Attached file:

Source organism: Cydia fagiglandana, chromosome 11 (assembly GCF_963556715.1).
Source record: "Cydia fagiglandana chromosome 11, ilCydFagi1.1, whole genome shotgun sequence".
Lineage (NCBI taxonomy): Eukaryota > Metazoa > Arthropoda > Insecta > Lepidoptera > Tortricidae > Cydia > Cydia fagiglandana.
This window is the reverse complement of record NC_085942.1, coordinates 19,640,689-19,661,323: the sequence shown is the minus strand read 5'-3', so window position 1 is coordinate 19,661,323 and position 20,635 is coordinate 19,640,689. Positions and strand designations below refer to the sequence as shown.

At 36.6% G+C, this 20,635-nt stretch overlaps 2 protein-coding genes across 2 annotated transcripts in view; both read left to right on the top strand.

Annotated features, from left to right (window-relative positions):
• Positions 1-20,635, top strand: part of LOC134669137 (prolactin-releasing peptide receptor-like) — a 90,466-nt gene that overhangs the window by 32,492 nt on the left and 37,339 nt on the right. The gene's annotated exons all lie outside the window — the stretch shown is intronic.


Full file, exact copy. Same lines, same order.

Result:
Source organism: Cydia fagiglandana, chromosome 11 (assembly GCF_963556715.1).
Source record: "Cydia fagiglandana chromosome 11, ilCydFagi1.1, whole genome shotgun sequence".
Lineage (NCBI taxonomy): Eukaryota > Metazoa > Arthropoda > Insecta > Lepidoptera > Tortricidae > Cydia > Cydia fagiglandana.
This window is the reverse complement of record NC_085942.1, coordinates 19,640,689-19,661,323: the sequence shown is the minus strand read 5'-3', so window position 1 is coordinate 19,661,323 and position 20,635 is coordinate 19,640,689. Positions and strand designations below refer to the sequence as shown.

At 36.6% G+C, this 20,635-nt stretch overlaps 2 protein-coding genes across 2 annotated transcripts in view; both read left to right on the top strand.

Annotated features, from left to right (window-relative positions):
• Positions 1-20,635, top strand: part of LOC134669137 (prolactin-releasing peptide receptor-like) — a 90,466-nt gene that overhangs the window by 32,492 nt on the left and 37,339 nt on the right. The gene's annotated exons all lie outside the window — the stretch shown is intronic.